OBSAL Report no. 14 | July and August 2021

Observatory of the Situation in Latin America and the Caribbean



Latin America and the Caribbean is a region in flux due to a series of changing events. This is the result of a global dispute amidst the decline of North American hegemony and the rise of China on the one hand and, on the other hand, of a regional dispute which is expressed in the struggles of popular movements against right-wing groups that seek to sustain and deepen the capitalist and dependent[1] status quo. Report no. 14 seeks to account for the events that shaped the continent during the months of July and August of 2021. This is a continent troubled by the spread of new strains of COVID-19 and the vaccination process amidst the exacerbation of crises and social tensions that produce political instability and catastrophic standoffs in various regions.

The Delta strain has created a scenario of uncertainty regarding the strength of countries’ health systems and governments’ social responses. There has been an increase in infections in Mesoamerica and the Caribbean, where there is also the lowest percentage of the vaccinated population. After the failure of COVAX and the obstacles posed by Big Pharma, vaccine diplomacy faces a new chapter with Biden’s decision to donate vaccines to countries on the continent.

Multiple social, economic, and migratory crises have become exacerbated during the pandemic. Not only are we witnessing deepening inequalities, unemployment, and food insecurity: the capitalist system is leading us towards a socioenvironmental crisis spurred by ecological collapse. This reality can be seen, for example, in the drought of the Paraná River in Argentina, Brazil, and Paraguay and in fires such as those in the Amazon rainforest. Various organisations and movements from the Southern Cone to Central America have been rising up against extractive policies and the dispossession of common goods.

Regional integration is being contested. The Community of Latin American and Caribbean States (CELAC) is the alternative to the fragmentation and paralysis of spaces of integration and, above all, to the interventionist and destabilising attempts of the Organisation of American States (OAS), as can be observed in the continents’ trends and countertrends. This organisation, chaired by the widely criticised Luis Almagro, is in crisis. Similarly, the Lima Group not only lost Lima, but also saw its strategy to overturn the Bolivarian Revolution defeated. On the contrary, the Puebla Group has asserted itself as a regional political space based on a partnership between Mexico and Argentina and seeks to strengthen CELAC to build a new body that can replace the OAS which, even in its early years, was referred to as the ‘Ministry of North American Colonies’.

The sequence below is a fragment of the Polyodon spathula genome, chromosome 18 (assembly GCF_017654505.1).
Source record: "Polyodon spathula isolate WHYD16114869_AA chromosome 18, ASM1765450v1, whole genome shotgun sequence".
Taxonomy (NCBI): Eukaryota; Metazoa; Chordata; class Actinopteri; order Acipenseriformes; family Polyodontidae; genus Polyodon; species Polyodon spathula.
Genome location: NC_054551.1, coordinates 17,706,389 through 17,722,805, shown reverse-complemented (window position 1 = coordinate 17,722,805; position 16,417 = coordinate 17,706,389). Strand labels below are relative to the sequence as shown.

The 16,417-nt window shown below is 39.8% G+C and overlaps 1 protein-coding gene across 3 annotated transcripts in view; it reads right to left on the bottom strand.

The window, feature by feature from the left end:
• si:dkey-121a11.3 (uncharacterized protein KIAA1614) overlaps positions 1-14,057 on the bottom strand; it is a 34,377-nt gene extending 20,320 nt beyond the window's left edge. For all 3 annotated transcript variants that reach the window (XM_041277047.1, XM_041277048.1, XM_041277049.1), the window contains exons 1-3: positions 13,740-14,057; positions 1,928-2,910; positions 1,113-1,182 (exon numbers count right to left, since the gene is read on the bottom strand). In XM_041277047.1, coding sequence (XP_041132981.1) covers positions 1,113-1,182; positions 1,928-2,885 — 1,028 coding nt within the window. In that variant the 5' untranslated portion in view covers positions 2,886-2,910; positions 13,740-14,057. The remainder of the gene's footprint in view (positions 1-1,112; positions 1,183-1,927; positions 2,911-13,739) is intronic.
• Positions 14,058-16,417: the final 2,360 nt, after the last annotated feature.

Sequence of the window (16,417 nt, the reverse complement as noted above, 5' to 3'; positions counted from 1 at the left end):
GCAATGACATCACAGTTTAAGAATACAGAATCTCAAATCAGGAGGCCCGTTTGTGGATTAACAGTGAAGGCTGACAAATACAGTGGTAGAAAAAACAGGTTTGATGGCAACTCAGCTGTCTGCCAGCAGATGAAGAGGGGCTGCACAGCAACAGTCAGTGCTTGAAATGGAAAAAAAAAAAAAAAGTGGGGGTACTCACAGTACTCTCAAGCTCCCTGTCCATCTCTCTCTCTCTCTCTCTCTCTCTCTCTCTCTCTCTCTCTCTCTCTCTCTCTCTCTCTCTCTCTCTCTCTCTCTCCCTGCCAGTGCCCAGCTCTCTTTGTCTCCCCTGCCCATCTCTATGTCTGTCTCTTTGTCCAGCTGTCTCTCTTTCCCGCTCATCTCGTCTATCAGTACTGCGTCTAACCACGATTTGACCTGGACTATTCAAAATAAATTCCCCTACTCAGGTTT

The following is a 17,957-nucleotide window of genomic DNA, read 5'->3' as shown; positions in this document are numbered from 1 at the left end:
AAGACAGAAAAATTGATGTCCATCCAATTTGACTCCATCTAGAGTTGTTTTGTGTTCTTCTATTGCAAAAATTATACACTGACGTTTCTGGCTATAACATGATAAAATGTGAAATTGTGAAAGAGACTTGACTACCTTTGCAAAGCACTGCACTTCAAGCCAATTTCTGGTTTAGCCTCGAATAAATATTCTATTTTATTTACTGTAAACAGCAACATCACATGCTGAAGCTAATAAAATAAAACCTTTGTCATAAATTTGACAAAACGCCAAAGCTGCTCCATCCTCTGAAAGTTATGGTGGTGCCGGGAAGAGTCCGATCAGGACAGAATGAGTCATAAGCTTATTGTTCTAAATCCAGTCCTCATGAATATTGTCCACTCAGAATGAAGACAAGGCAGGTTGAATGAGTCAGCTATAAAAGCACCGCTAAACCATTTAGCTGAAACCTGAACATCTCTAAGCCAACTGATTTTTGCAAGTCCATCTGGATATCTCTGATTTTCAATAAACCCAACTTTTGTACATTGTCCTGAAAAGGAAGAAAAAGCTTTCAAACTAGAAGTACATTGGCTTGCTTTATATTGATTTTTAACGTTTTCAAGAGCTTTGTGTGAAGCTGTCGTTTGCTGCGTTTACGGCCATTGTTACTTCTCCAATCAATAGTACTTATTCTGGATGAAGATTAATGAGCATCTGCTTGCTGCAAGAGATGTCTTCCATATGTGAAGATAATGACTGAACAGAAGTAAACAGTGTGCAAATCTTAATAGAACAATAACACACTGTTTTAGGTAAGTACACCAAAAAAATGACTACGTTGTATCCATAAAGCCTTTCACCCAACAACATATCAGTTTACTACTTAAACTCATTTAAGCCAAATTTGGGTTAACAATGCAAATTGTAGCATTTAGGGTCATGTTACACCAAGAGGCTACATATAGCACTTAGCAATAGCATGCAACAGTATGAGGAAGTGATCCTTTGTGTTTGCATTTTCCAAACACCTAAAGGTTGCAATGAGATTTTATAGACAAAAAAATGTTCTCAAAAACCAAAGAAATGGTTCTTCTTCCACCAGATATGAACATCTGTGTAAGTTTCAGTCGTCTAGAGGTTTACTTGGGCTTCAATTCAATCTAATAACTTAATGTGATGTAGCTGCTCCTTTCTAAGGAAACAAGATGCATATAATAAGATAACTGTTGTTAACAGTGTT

During the months analysed in this report, the Caribbean region has been at the centre of the profound exacerbation of social tensions. The assassination of Jovenel Moïse in Haiti is evidence of the growing violence in the country and has exposed interventionist aspirations. Mounting investigations have brough to light Colombia and the US’ connection in the murder of the former president. The 7.2 magnitude earthquake greatly affected the Haitian people and intensified the humanitarian crisis. In addition, the elections – already postponed several times – continue to face delays due the actions of provisional governments, which are illegitimate and are not supported by a consensus of the people.

Not satisfied with this, the imperial strategy turned its sights on Cuba again, seeking to destabilise and overturn the revolution. On 11 July, there was a series of protests spurred on by social media that were supported and made viral by international media. Some of the protests’ demands arose from discontent over power outages and the lack of food and medicine caused by the blockade that the United States has carried out in Cuba for more than 60 years against which 184 voiced their opposition in the United Nations. The Cuban and international right wing sought to create the conditions to destabilise current President Díaz Canel. This forced the government to differentiate between the legitimate demands of the population and a covert strategy on the part of the groups promoting a coup. The needs to revitalise the revolutionary process, to further reduce the bureaucratisation of the State, to come up with solutions for the problems at hand, and to incorporate into the process a generation of young people who do not feel included today were made evident. The Cuban people showed strong support for the revolution, which was seen in the mobilisations in support of the government. At the international level, social, political, intellectual, scientific, and artistic leaders of the world published the letter entitled ‘Let Cuba Live’, which demands that the Biden administration end the coercive measures against Cuba and put an end to the blockade against the island.

The West Indies have also been in the midst of rocky waters. Saint Lucia left the Lima Group after the victory of the Labour Party and the inauguration of Philip Pierre as prime minister. Barbados announced that it will cease to be a constitutional monarchy and become a Republic. The mobilisations on the continent, in this case centred on the pandemic, have had repercussions on the islands Antigua and Barbuda, Barbados, Guyana, the French Island of Guadeloupe, and Saint Martin.

After uncertain months, the Andean region has found some resolution – however precarious – crystallising small victories that nonetheless point towards the enormous challenges ahead. Such is the case with the inauguration of President Pedro Castillo in Peru after electoral coup attempts. The path on which his administration has had to embark includes urgent attempts to obtain vaccines as well as the difficulties presented by right-wing and oligarchy groups that seek to weaken the government, whose first victory was the resignation of two ministers, including that of former Foreign Minister Héctor Béjar. There was another important gain in Venezuela with the beginning of the negotiation process with opposition groups, which is based in Mexico. This marks a turning point after numerous attempts by the opposition – led from Washington – not to recognise Maduro as the legitimate president. This comes as preparations for local and regional elections begin.